We speak a language glued together as much by sap gum as
linguistics, structured with the salt of dried sweat
not merely vowels & consonants. Speech birthed as
much from July air as syntax & diction.
When you say, Love, I see a sun shower.
When you say, Pride, we rub the rocks of our callouses,
pass glazed ham to Kevin.
When you say, Clock out, we merely call Tool count to the
forest, walk many miles home, & grind a bastard
file across the cheek of an axe head.
It’s two completely different languages, two completely
different ways of speaking, of living.
When you say, Home, some hear mortgage payments, some
hear a lawn to cut. We see a gathering of tents,
communal meals, the sun as alarm clock, the setting
sun as bed time.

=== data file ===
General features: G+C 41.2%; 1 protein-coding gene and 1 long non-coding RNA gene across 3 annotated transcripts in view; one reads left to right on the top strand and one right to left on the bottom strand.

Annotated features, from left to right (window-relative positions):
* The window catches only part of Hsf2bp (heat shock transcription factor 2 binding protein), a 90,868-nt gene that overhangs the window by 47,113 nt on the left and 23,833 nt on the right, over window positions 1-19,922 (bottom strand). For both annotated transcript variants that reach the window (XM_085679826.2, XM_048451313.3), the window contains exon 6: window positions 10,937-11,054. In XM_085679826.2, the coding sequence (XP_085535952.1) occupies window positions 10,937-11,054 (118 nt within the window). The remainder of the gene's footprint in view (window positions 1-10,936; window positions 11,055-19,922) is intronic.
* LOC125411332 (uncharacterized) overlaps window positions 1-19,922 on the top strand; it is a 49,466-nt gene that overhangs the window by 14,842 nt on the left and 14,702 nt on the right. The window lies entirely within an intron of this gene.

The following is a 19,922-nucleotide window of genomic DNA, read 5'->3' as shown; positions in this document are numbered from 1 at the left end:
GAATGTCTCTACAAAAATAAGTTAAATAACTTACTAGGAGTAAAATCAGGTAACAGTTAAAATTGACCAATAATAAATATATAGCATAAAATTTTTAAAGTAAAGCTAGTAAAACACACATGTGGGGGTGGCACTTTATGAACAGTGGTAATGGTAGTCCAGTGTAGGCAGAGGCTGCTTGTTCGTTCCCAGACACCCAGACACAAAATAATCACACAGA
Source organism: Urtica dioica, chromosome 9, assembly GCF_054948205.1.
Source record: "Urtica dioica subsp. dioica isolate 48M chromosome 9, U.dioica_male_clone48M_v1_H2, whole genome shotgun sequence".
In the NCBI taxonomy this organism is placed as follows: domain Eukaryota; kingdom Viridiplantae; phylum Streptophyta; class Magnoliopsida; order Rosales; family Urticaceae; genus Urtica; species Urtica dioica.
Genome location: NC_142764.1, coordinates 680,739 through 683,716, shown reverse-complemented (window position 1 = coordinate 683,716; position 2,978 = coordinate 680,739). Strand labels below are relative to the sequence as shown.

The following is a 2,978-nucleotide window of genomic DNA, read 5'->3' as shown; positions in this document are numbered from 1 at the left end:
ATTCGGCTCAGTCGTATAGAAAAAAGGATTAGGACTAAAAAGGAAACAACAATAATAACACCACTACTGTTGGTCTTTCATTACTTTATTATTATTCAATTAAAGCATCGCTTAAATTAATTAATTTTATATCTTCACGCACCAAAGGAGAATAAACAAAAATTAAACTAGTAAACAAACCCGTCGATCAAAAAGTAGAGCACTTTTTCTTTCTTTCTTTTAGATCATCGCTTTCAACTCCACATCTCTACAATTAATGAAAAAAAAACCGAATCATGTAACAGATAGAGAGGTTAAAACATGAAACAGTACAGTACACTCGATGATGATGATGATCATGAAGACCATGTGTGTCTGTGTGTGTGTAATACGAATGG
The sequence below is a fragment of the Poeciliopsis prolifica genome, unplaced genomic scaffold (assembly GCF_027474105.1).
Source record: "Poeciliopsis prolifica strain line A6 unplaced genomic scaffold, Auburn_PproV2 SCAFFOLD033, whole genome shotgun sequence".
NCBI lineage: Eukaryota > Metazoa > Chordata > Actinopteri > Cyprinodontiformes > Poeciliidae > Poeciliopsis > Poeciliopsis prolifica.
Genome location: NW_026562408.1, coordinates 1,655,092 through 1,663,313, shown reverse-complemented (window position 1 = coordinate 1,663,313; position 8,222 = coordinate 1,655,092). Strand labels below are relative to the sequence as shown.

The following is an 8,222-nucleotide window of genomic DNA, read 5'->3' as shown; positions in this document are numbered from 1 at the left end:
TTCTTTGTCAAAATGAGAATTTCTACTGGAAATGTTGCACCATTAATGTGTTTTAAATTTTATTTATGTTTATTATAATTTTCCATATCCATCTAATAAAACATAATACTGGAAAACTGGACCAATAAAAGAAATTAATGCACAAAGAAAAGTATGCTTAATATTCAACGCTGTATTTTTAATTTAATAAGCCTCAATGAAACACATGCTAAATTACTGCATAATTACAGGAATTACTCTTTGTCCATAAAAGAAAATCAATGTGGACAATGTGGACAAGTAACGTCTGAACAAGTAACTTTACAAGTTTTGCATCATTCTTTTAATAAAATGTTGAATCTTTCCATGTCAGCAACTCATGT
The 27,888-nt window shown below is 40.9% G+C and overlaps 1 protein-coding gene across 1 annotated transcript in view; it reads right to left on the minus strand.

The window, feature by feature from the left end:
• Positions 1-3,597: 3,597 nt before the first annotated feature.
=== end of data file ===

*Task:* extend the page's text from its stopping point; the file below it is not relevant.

Sean Prentiss is the author of the memoir, Finding Abbey: a Search for Edward Abbey and His Hidden Desert Grave. Prentiss is also the co-editor of The Far Edges of the Fourth Genre: Explorations in Creative Nonfiction, a creative nonfiction craft anthology. And he is the co-author of the forthcoming environmental writing textbook, Environmental and Nature Writing: A Craft Guide and Anthology. His essays, poems, and stories have appeared at Brevity, Green Mountains Review, Sycamore Review, Passages North, ISLE, Ascent, River Styx, Spoon River, Nimrod, and many other journals. His essays have won Honorable Mention in The Atlantic Monthly’s Graduate Student Writing Contest and won Fugue’s nonfiction contest, and he has been awarded the Albert J. Colton Fellowship for Projects of National or International Scope. He lives on a small lake in northern Vermont and serves as an assistant professor at Norwich University.